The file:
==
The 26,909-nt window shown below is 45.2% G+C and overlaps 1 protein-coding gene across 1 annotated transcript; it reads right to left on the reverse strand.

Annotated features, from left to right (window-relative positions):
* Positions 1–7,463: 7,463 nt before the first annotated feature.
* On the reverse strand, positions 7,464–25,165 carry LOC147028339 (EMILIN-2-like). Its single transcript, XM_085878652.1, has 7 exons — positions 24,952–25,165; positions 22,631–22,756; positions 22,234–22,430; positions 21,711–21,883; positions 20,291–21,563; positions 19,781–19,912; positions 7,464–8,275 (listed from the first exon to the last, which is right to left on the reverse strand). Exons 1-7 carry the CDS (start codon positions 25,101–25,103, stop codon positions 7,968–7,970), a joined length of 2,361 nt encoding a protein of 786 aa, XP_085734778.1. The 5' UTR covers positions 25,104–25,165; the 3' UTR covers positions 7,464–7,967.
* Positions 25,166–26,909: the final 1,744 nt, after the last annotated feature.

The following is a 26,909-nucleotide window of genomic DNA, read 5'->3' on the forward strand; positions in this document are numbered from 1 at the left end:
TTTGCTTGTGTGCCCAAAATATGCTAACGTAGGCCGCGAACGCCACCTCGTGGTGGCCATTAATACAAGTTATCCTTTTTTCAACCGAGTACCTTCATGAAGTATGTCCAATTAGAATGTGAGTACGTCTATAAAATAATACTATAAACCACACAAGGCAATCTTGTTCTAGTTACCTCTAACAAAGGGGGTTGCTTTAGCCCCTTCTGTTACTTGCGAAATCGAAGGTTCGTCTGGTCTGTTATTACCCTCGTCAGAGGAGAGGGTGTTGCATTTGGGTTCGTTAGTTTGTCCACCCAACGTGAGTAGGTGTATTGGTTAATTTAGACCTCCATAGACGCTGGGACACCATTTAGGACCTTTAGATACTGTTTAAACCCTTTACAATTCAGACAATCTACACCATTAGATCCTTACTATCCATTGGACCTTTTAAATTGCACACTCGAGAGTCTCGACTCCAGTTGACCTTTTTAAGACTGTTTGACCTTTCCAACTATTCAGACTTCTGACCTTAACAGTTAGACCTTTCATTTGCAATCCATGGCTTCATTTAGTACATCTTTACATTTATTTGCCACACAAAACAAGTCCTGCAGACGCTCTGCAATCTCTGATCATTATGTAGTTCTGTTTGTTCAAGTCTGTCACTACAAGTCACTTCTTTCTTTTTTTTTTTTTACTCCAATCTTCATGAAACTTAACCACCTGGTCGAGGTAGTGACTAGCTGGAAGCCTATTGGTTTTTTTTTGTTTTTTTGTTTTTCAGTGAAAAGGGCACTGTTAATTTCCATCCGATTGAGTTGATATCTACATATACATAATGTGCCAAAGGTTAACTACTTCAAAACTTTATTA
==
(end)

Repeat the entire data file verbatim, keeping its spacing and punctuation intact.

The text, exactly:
The 26,909-nt window shown below is 45.2% G+C and overlaps 1 protein-coding gene across 1 annotated transcript; it reads right to left on the reverse strand.

Annotated features, from left to right (window-relative positions):
* Positions 1–7,463: 7,463 nt before the first annotated feature.
* On the reverse strand, positions 7,464–25,165 carry LOC147028339 (EMILIN-2-like). Its single transcript, XM_085878652.1, has 7 exons — positions 24,952–25,165; positions 22,631–22,756; positions 22,234–22,430; positions 21,711–21,883; positions 20,291–21,563; positions 19,781–19,912; positions 7,464–8,275 (listed from the first exon to the last, which is right to left on the reverse strand). Exons 1-7 carry the CDS (start codon positions 25,101–25,103, stop codon positions 7,968–7,970), a joined length of 2,361 nt encoding a protein of 786 aa, XP_085734778.1. The 5' UTR covers positions 25,104–25,165; the 3' UTR covers positions 7,464–7,967.
* Positions 25,166–26,909: the final 1,744 nt, after the last annotated feature.

The following is a 26,909-nucleotide window of genomic DNA, read 5'->3' on the forward strand; positions in this document are numbered from 1 at the left end:
TTTGCTTGTGTGCCCAAAATATGCTAACGTAGGCCGCGAACGCCACCTCGTGGTGGCCATTAATACAAGTTATCCTTTTTTCAACCGAGTACCTTCATGAAGTATGTCCAATTAGAATGTGAGTACGTCTATAAAATAATACTATAAACCACACAAGGCAATCTTGTTCTAGTTACCTCTAACAAAGGGGGTTGCTTTAGCCCCTTCTGTTACTTGCGAAATCGAAGGTTCGTCTGGTCTGTTATTACCCTCGTCAGAGGAGAGGGTGTTGCATTTGGGTTCGTTAGTTTGTCCACCCAACGTGAGTAGGTGTATTGGTTAATTTAGACCTCCATAGACGCTGGGACACCATTTAGGACCTTTAGATACTGTTTAAACCCTTTACAATTCAGACAATCTACACCATTAGATCCTTACTATCCATTGGACCTTTTAAATTGCACACTCGAGAGTCTCGACTCCAGTTGACCTTTTTAAGACTGTTTGACCTTTCCAACTATTCAGACTTCTGACCTTAACAGTTAGACCTTTCATTTGCAATCCATGGCTTCATTTAGTACATCTTTACATTTATTTGCCACACAAAACAAGTCCTGCAGACGCTCTGCAATCTCTGATCATTATGTAGTTCTGTTTGTTCAAGTCTGTCACTACAAGTCACTTCTTTCTTTTTTTTTTTTTACTCCAATCTTCATGAAACTTAACCACCTGGTCGAGGTAGTGACTAGCTGGAAGCCTATTGGTTTTTTTTTGTTTTTTTGTTTTTCAGTGAAAAGGGCACTGTTAATTTCCATCCGATTGAGTTGATATCTACATATACATAATGTGCCAAAGGTTAACTACTTCAAAACTTTATTA